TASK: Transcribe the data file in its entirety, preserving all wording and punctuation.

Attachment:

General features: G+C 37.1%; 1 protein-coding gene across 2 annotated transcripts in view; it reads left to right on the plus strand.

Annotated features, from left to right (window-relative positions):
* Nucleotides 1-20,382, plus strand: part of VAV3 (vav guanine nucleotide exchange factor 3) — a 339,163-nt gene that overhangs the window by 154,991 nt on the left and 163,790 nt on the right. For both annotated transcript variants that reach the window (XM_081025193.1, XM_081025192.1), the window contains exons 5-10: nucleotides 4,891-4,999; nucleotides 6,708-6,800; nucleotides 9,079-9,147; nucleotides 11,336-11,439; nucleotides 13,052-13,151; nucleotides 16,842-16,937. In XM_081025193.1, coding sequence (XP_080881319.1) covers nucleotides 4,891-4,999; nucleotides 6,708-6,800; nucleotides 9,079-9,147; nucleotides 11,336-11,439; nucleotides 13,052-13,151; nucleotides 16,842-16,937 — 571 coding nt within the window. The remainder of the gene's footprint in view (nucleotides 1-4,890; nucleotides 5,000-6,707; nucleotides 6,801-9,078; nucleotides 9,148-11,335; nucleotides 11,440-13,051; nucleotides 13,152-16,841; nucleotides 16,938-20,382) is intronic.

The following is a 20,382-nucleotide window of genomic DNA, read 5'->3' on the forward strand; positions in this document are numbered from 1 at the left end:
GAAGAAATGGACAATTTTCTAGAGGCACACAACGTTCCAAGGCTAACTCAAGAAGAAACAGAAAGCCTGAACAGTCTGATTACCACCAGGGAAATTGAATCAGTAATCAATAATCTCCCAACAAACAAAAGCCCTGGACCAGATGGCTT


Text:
General features: G+C 37.1%; 1 protein-coding gene across 2 annotated transcripts in view; it reads left to right on the plus strand.

Annotated features, from left to right (window-relative positions):
* Nucleotides 1-20,382, plus strand: part of VAV3 (vav guanine nucleotide exchange factor 3) — a 339,163-nt gene that overhangs the window by 154,991 nt on the left and 163,790 nt on the right. For both annotated transcript variants that reach the window (XM_081025193.1, XM_081025192.1), the window contains exons 5-10: nucleotides 4,891-4,999; nucleotides 6,708-6,800; nucleotides 9,079-9,147; nucleotides 11,336-11,439; nucleotides 13,052-13,151; nucleotides 16,842-16,937. In XM_081025193.1, coding sequence (XP_080881319.1) covers nucleotides 4,891-4,999; nucleotides 6,708-6,800; nucleotides 9,079-9,147; nucleotides 11,336-11,439; nucleotides 13,052-13,151; nucleotides 16,842-16,937 — 571 coding nt within the window. The remainder of the gene's footprint in view (nucleotides 1-4,890; nucleotides 5,000-6,707; nucleotides 6,801-9,078; nucleotides 9,148-11,335; nucleotides 11,440-13,051; nucleotides 13,152-16,841; nucleotides 16,938-20,382) is intronic.

The following is a 20,382-nucleotide window of genomic DNA, read 5'->3' on the forward strand; positions in this document are numbered from 1 at the left end:
GAAGAAATGGACAATTTTCTAGAGGCACACAACGTTCCAAGGCTAACTCAAGAAGAAACAGAAAGCCTGAACAGTCTGATTACCACCAGGGAAATTGAATCAGTAATCAATAATCTCCCAACAAACAAAAGCCCTGGACCAGATGGCTT